Anxiety Disorders - DSM-5 - Definition, Types, Causes, Symptoms, Treatments, and Self-help.
What is anxiety?
Anxiety is a human emotion and a normal stress reaction to an immediate threat or anticipation of future concern, and it can be beneficial in some circumstances. Some situations that trigger anxiety range from a problem at work to a mere idea of uncertainty about the future. Anxiety serves to alert us to danger and help us be more vigilant and prepared.
Everyone experiences it to a different degree. When it repeatedly gets out of control, it becomes a disorder.
Anxiety disorders are the most common mental disorders and affect nearly 30% of adults at some point in their lives.
What anxiety disorders are in the DSM 5?
Anxiety disorders are a group of anxiety-related mental health problems. Each of those disorders has specific features and is treated accordingly.
Anxiety Disorders that are part of the DSM 5:
Specific phobias are irrational fears of a specific object or situation.
Social phobia, the overwhelming concern of being humiliated or embarrassed in social situations.
Panic disorder is a sudden, intense feeling of fear that brings anxiety in its most severe form.
Agoraphobia, the fear of being in a place where it is difficult to escape if needed.
Generalized anxiety disorder is an exaggerated feeling of uneasiness impending doom.
Separation anxiety disorder persistent worry of losing the person to which they are attached.
Selective mutism. Anxiety in which young kids stop talking with their family in public, like at school.
Signs and symptoms of anxiety disorders.
The signs and symptoms of anxiety can widely vary among people and across anxiety disorders. However, we recognize some signs that are more frequent than others, and To simplify them, we split them into three different components.
THE PHYSICAL SIGNS are increased heart rate, shakiness, sweating, difficulty breathing, Digestive Disturbances, and chest pressure.
The second component is COGNITIVE, the inability to concentrate and process thoughts normally, anticipating the worst possible outcome.
the third COMPONENT is BEHAVIOURAL, seeking drug and alcohol abuse, irrational overprotective behaviors that affect the person's life.
What are the causes and risk factors of an anxiety disorder?
Not all causes of anxiety are currently known, but researchers have pointed at some situations that may be the cause or contribution to the development of uncontrolled anxiety.
A combination of genetic and environmental conditions increases the odds of developing anxiety disorders, and here are some other factors:
Chemical substances like medications, drug abuse, or drug withdrawal. Environmental stressors include a pandemic, wars, and natural disasters. medical conditions, mainly that affect our glands, such as the thyroid.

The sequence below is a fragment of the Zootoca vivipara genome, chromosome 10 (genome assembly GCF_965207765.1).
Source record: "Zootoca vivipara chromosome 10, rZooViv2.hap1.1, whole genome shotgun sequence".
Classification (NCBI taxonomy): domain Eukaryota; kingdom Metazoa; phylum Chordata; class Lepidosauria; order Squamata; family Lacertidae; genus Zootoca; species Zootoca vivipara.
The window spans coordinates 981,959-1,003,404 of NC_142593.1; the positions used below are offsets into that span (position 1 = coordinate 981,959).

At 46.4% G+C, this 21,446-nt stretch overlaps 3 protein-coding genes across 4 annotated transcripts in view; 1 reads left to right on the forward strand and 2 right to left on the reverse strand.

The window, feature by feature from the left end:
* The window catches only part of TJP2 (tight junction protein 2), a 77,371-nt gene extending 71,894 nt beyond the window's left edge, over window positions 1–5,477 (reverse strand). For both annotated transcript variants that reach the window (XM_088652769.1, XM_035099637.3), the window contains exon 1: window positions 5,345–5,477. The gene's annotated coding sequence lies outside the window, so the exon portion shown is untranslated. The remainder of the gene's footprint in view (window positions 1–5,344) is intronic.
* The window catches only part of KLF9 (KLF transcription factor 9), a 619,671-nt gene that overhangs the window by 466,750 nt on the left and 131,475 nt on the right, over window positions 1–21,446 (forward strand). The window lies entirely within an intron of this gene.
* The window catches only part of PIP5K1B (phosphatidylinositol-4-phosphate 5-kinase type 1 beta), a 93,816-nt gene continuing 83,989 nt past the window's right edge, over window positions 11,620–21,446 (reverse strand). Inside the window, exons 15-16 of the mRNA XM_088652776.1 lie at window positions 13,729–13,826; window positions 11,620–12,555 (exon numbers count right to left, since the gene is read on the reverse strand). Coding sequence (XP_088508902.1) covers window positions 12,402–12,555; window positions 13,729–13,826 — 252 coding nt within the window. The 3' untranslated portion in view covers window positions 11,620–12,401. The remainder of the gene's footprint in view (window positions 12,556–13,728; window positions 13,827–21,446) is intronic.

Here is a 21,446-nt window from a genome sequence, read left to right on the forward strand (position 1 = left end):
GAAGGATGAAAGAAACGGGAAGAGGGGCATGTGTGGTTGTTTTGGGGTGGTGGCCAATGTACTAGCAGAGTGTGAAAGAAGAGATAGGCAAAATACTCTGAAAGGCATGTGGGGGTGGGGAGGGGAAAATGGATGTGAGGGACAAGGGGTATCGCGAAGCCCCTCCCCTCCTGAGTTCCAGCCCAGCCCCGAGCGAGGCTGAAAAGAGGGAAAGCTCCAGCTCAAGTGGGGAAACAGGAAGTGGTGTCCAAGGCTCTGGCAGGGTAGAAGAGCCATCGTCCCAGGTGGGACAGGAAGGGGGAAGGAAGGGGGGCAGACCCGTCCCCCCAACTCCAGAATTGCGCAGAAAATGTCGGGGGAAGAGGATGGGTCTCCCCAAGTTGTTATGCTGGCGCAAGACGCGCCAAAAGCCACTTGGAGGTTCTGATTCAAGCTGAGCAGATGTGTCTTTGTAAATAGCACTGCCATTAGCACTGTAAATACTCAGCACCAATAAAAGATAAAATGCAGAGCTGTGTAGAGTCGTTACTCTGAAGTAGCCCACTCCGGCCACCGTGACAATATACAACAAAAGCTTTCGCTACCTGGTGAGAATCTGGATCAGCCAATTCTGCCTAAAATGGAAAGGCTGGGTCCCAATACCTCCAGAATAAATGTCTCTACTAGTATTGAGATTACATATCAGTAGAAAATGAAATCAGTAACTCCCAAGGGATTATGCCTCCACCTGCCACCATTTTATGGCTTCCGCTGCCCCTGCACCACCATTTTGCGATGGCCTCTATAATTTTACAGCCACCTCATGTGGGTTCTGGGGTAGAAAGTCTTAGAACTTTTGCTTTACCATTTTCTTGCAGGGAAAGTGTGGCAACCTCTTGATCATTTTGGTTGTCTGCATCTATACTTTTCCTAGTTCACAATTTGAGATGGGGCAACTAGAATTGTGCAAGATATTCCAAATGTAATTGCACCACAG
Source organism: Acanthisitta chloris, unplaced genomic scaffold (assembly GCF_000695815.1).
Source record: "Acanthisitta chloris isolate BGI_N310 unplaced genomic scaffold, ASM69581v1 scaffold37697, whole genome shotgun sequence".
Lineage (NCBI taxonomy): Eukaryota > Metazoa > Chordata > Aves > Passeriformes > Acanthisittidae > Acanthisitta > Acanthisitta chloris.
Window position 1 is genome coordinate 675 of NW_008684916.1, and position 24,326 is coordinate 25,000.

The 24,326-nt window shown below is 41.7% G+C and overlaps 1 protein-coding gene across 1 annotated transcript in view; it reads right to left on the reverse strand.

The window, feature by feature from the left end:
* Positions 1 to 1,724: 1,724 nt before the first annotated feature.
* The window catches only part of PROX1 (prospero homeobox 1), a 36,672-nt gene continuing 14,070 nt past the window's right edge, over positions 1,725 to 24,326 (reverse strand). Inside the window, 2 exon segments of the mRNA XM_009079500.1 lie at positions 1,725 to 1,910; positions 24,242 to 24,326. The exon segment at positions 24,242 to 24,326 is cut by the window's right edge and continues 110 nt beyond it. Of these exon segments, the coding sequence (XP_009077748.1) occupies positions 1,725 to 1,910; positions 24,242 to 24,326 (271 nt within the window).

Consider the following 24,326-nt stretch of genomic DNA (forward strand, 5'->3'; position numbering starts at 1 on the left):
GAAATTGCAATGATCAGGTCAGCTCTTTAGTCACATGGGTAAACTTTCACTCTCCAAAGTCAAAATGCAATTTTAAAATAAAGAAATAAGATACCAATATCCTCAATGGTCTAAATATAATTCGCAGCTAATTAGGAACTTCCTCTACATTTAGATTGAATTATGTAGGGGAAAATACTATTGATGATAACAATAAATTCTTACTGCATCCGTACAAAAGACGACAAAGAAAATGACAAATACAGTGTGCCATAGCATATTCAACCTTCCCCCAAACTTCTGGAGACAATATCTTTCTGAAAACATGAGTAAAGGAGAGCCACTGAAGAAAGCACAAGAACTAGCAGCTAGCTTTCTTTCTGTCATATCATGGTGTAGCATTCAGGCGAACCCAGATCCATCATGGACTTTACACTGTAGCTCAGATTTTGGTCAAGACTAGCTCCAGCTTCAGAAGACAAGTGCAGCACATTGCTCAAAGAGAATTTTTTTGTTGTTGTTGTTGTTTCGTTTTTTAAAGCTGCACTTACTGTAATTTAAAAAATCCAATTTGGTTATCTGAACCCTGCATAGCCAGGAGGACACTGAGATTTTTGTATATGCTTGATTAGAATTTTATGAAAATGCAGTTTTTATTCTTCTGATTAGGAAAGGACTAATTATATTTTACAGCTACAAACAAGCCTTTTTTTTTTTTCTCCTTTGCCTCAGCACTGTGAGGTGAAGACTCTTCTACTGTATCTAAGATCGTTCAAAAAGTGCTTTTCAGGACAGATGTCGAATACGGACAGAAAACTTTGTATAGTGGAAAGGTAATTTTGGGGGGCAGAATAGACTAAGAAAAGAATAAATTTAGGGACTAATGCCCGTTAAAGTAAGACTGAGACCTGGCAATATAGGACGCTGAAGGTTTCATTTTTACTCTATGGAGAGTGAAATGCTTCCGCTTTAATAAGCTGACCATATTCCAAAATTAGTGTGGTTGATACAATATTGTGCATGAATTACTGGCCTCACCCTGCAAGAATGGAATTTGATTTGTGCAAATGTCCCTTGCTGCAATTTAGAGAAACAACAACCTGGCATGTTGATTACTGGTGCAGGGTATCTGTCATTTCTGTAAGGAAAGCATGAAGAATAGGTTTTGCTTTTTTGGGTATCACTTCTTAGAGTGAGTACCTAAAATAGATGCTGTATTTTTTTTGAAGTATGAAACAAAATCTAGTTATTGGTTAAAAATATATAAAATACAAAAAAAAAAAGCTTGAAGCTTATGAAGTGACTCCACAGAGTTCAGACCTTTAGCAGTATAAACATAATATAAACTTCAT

Traumatic events, childhood abuse, adverse life experiences, severe illness. And personal traits such as low self-esteem.
How anxiety disorders are diagnosed ?
Diagnosis of anxiety disorder counts on the clinical presentation and history of the disorder. Sometimes an anxiety disorder goes undiagnosed because the person believes it is just worrying and not a medical condition.
Based on the Diagnostic and Statistical Manual of Mental Disorders, an anxiety disorder is associated with at least three of the following signs.
Restlessness, Easily fatigued, difficulty concentrating, irritability, muscle tension or, sleep disturbance.
However, confirming the condition and knowing the cause requires a lengthy process of physical examinations that may include blood tests and imaging to rule out underlying medical conditions. in addition to a Mental health evaluations and psychological questionnaires.
Can anxiety disorder be treated? How to manage anxiety disorders?
Although each anxiety disorder has unique characteristics, most respond well to two types of treatment:
Pharmacological, which contains multiple groups of medications that help decrease the signs and symptoms of anxiety. They often bring back productivity to people who have lost their normal function in society.
The other treatments are called non-pharmacological, this include psychotherapy or also called talk therapy, a treatment that can be effective to ease stress, provide a new perspective on problems,
Cognitive Behavioral Therapy, a treatment that focuses on thoughts and behaviors, teaches people different ways of thinking, behaving, and reacting to anxiety-producing and fearful objects and situations.
Counseling is another effective way to manage anxiety disorders. It is to help the concerned person through purposeful conversation and guidance to resolve problems.
Prevention is always easier than dealing with late complications.
By starting to experience signs and symptoms of anxiety, The person suffering from anxiety can take action based on their specific strategy containing one of the following tools.
Taking a deep breath.
Talking to someone willing to listen to them might be a friend, a therapist, or a family member.
Stress management techniques and meditation can help people with anxiety disorders calm themselves and may enhance the effects of therapy.
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